What happens when you take every myth of an oversized creature and turn him into an adorable Yeti named Everest? You get an emotional snow capped version of E.T. called Abominable.
Having fled the secret laboratory where he’s been detained, a young Yeti (Joseph Izzo) frantically scurries through the streets of Shanghai before hiding onto an apartment rooftop where he meets Yi (Chloe Bennet). Yi, a young girl struggling through adolescence after the loss of her Dad, discovers a shared fondness with Everest over Yi’s grandma’s dumplings and a love of music. Music is Y’s comfort blanket just as music assists Everest when he feels threatened or simply wants to make Yi feel better.
It is during their self discoveries, Yi rapidly surmises her new companion is being hunted by a squad of ruthless scientists, led by wealthy collector Burnish (Eddie Izzard) and the zoologist Dr. Zara (Sarah Paulson). Recruiting two cousins Peng (Albert Tsai) and Jin (Tenzing Norgay Trainor) as accomplices, Yi is determined to help the Yeti get away and become reunited with his family through the Himalayan mountains and on Mount Everest.
An outspoken advocate for Asian actors and film roles in Hollywood, Bennet voices Yi with an impressive mix of enthusiasm, confidence and vulnerability that more than adequately represent traditional Chinese family values. Sarah Paulson is particularly impressive as the evil Dr. Zara, who reveals many faces throughout the emotional journey and Eddie Izzard is an animated mix of Mr. Scrooge and infamous Mr. Potter from It’s A Wonderful Life (both actors are equally deliciously diabolical).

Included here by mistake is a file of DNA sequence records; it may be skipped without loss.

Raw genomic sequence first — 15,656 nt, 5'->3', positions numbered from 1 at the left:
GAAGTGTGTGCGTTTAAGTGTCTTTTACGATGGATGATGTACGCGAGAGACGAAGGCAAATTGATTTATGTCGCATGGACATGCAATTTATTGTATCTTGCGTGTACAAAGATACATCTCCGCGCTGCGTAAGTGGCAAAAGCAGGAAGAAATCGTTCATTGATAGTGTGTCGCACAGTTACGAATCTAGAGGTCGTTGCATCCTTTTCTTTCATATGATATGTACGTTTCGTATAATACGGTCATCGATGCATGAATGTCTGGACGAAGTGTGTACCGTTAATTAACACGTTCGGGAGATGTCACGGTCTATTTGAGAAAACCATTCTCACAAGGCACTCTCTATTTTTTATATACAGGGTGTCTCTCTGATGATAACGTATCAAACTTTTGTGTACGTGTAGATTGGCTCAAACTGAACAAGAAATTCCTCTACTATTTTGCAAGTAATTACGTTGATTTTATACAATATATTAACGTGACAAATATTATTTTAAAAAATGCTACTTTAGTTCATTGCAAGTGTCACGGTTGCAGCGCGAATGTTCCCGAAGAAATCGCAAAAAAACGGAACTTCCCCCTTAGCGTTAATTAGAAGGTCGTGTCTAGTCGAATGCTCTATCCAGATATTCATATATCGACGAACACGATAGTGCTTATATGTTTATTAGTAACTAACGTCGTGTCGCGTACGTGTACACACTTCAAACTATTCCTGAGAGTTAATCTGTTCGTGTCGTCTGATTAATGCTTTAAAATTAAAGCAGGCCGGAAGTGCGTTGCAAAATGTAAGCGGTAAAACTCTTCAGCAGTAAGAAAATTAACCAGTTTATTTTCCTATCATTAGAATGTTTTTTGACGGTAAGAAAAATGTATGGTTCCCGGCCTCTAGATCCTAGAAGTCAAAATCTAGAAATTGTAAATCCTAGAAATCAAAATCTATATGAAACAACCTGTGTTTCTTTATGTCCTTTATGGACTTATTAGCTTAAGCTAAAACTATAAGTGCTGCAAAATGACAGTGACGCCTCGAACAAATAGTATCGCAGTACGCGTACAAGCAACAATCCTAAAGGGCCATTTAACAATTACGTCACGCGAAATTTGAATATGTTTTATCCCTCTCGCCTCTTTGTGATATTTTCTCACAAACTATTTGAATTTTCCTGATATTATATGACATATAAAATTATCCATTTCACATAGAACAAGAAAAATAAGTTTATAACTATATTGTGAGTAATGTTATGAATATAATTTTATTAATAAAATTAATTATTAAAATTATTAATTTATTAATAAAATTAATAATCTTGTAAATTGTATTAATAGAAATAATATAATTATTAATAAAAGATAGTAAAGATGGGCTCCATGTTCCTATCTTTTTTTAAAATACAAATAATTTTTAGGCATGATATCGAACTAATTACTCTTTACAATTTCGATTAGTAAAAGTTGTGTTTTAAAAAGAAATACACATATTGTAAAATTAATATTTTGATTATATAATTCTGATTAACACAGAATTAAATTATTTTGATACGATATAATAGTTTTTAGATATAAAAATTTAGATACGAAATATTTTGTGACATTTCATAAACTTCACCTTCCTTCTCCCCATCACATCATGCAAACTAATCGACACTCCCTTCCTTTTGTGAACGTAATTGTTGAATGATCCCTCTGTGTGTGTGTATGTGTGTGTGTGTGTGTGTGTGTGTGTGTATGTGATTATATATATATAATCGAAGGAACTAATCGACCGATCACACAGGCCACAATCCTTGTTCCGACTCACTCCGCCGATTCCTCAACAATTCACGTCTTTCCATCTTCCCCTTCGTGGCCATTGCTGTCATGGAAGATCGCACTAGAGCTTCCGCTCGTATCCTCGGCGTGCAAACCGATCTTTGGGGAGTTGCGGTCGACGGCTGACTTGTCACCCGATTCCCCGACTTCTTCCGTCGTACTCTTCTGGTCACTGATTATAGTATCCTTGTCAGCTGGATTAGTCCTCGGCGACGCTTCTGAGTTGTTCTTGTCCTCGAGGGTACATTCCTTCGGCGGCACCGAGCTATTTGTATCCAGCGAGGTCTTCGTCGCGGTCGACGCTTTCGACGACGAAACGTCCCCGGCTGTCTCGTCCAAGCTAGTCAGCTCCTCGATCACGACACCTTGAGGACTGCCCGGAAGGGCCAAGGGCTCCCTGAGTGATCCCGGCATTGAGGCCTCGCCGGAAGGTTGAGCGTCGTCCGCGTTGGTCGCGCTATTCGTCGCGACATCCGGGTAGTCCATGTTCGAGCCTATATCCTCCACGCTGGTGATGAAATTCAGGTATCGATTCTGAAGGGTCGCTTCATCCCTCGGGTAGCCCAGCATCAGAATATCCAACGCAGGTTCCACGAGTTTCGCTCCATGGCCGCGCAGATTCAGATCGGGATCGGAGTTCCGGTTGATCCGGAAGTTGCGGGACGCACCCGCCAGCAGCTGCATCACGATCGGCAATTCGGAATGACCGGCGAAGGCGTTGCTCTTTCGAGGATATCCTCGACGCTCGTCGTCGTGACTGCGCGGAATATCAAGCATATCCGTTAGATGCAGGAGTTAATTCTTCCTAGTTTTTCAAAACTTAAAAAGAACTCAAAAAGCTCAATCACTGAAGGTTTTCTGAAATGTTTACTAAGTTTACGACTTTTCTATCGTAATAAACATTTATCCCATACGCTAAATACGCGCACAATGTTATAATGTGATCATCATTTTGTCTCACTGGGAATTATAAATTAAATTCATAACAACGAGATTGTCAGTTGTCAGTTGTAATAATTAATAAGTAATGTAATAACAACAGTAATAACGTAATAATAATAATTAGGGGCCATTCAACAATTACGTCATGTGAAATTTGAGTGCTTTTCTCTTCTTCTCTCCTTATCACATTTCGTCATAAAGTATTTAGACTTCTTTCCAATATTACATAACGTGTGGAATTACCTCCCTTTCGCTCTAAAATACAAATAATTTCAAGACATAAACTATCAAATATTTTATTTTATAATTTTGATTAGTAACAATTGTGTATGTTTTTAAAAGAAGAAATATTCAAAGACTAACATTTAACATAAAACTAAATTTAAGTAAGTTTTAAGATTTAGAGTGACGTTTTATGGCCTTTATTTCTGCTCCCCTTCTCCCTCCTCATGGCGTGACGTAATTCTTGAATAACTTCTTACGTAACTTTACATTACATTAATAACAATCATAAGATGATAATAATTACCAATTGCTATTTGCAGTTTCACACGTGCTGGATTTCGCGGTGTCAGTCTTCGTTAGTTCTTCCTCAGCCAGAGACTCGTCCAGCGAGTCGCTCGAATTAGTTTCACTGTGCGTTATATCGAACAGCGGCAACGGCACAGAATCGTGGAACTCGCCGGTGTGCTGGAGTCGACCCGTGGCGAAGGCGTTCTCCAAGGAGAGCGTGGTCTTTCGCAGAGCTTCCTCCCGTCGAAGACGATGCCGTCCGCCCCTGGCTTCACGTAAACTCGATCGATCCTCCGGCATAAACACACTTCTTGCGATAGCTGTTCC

For me, the highlight was actually hearing Asian actors voice animated characters with such veterans like Tsai Chin (Nai Nai) and Michelle Wong (Yi’s Mom). There is something about cultural authenticity that can not be replaced or duplicated. It literally makes for some hysterically poignant scenes where the humor fine-tuned details might have otherwise been overlooked.
Written by Jill Culton and co-directed by Culton and Todd Wilderman, Abominable brims with humour and surprising twists, leading us on a journey of friendship, healing, and love. It’s an adorably, emotional film that will provide children with lessons in giving and what it means to embrace someone for who they are…not who you would like for them to be.
Produced by Dreamworks Animation and Universal Pictures, Abominable hit theaters on September 27th.